How to design “light” from comfort and avoid visual light traps?

Architects are increasingly aware of the impact on the happiness and health of project users. Natural light, and how it complements artificial lighting, is an important factor in considering the visual comfort of indoor spaces. But do we know how to handle it correctly?

There is no visual discomfort to measure a space that is successful. There are also blinking frequencies, glare levels or light blind spots to help determine the environmental quality of the room. Other important considerations include color representation, low reflection, and even distribution of light. In order for people to see the clear view outside, it is also important to control the amount and location of the openings in the building envelope to control the intensity of natural light. Too little or too much light can cause visual discomfort. Important changes in light levels or strong contrasts (called glare) can cause stress and fatigue because the human eye is permanently adapted to light levels.

Therefore, all things that enter our eyes affect our physical and mental health, affect our biological clocks (sleep and wakefulness), our heart rate, organ function, and mental state. The versatile and dynamic nature of natural daylighting provides an opportunity for architecture to make a positive contribution to the overall well-being of the occupants.


Give priority to natural light

Natural light is always the most comfortable for humans because it is the natural source of light for our eyes. Not only does it have a proven impact on health and well-being – raising awareness during the day, improving sleep patterns, reducing the risk of depression, and many other things – it also saves a lot of energy and avoids the use of artificial light sources.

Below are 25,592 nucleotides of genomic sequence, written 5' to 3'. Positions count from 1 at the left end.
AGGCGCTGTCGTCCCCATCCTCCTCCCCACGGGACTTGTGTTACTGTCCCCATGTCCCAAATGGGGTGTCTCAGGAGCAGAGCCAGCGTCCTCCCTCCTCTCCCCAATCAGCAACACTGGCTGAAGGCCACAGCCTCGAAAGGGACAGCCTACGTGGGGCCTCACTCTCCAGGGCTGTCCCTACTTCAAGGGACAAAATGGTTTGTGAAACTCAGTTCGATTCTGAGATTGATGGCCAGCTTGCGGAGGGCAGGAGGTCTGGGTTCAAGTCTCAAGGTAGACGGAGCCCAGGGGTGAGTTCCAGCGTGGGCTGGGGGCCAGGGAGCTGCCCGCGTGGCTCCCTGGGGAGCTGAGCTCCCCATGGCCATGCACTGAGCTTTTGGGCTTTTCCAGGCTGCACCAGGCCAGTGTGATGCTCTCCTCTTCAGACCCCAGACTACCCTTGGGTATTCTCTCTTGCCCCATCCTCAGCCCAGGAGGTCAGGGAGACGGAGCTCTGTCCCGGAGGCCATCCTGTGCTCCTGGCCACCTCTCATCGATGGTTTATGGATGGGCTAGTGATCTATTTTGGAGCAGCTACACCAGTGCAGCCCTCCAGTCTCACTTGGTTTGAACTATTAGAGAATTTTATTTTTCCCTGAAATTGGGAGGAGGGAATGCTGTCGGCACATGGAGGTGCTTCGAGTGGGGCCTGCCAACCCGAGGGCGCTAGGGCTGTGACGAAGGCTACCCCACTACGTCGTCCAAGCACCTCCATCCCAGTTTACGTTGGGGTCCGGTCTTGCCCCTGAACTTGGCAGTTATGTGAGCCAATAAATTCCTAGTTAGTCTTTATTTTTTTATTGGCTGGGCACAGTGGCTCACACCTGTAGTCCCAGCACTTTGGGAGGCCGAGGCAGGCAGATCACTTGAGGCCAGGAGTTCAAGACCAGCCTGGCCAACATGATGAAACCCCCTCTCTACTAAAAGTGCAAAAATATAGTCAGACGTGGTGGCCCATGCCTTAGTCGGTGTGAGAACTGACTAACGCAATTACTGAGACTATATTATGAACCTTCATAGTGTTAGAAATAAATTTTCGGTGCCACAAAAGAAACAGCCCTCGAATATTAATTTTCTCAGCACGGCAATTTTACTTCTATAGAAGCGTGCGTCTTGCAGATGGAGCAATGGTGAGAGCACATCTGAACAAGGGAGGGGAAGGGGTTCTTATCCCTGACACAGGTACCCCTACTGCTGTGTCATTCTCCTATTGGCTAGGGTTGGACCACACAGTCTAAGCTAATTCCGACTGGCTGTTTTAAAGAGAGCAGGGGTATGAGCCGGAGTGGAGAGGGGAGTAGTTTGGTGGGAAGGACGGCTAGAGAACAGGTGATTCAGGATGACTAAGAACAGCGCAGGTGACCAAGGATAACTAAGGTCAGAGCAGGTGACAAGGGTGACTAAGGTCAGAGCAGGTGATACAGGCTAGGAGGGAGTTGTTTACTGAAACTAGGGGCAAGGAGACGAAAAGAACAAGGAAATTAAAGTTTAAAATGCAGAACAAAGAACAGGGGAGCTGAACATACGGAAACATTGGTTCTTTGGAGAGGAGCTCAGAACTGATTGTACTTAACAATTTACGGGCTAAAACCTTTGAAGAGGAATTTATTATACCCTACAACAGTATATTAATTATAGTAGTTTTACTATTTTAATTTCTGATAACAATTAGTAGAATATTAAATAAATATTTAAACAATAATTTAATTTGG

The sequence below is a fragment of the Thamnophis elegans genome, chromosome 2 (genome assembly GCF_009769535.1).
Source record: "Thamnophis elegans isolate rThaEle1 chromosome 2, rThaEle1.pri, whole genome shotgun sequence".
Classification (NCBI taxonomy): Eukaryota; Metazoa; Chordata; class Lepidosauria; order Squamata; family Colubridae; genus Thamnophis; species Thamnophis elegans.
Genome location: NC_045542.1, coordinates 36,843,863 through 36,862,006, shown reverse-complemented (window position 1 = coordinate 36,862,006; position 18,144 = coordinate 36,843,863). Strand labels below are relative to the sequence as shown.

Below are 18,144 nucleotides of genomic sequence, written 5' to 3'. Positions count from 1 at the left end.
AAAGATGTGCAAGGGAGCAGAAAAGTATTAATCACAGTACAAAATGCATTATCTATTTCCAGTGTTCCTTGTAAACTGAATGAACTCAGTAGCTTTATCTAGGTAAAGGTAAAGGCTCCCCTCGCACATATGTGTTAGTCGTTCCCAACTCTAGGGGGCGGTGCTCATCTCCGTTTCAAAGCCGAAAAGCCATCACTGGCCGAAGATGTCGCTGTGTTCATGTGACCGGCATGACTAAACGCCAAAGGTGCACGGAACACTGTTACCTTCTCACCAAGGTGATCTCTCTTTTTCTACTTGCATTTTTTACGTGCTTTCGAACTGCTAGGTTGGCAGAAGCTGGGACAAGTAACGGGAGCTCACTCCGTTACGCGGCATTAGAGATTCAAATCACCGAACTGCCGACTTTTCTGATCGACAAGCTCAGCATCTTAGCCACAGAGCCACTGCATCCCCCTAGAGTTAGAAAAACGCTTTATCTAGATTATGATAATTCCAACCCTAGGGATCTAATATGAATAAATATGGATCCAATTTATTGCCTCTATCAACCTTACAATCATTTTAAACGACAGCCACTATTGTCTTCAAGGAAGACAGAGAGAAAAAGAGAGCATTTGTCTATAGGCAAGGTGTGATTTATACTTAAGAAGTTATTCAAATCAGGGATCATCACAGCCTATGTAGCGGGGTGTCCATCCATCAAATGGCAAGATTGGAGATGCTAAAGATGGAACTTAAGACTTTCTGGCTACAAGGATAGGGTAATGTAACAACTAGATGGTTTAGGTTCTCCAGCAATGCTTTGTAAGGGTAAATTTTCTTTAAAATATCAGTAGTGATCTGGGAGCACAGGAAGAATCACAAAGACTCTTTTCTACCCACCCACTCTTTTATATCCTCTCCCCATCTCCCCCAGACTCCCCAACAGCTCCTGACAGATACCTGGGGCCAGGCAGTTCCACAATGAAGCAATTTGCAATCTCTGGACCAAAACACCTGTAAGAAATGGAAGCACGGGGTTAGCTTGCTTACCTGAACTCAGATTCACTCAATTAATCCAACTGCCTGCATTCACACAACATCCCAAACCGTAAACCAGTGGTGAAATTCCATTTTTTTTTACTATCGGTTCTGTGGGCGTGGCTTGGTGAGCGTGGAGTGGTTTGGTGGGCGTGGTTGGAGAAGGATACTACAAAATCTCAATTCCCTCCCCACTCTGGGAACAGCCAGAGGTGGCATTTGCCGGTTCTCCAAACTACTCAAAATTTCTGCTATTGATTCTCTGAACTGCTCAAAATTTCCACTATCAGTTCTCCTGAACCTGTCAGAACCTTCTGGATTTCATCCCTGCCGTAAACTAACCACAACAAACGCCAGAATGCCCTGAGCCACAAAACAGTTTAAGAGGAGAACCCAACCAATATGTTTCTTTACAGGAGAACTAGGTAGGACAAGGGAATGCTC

When designing a new project, make full use of the orientation of the site and provide the best possible natural light to the user through the correct opening design. Depending on the specific use of each room, consideration should also be given to the use of a space at different times or on different dates.

Illuminance, expressed as lux (lux), is the optical power from all sides and reaching the completion point of a particular task. When measuring on a certain surface, such as on an office desk, ensure that the illuminance reaches 500 lux. A value that is too high or too low can cause discomfort. This is effective for artificial lighting in offices and workplaces, but in order to take into account the natural variations in daylight, it is best to refer to the new European lighting standards outlined below.

Brightness, expressed as (cd/m2, Kandalay per square meter), corresponds to a unit of light, different luminous intensity emitted or reflected by the light source and the surface around us. [1] It basically describes the brightness of light from the perspective of visual perception and psychological perception. By measuring it, we can identify the contrast between light and glare and see if the light is evenly distributed or from a particular source.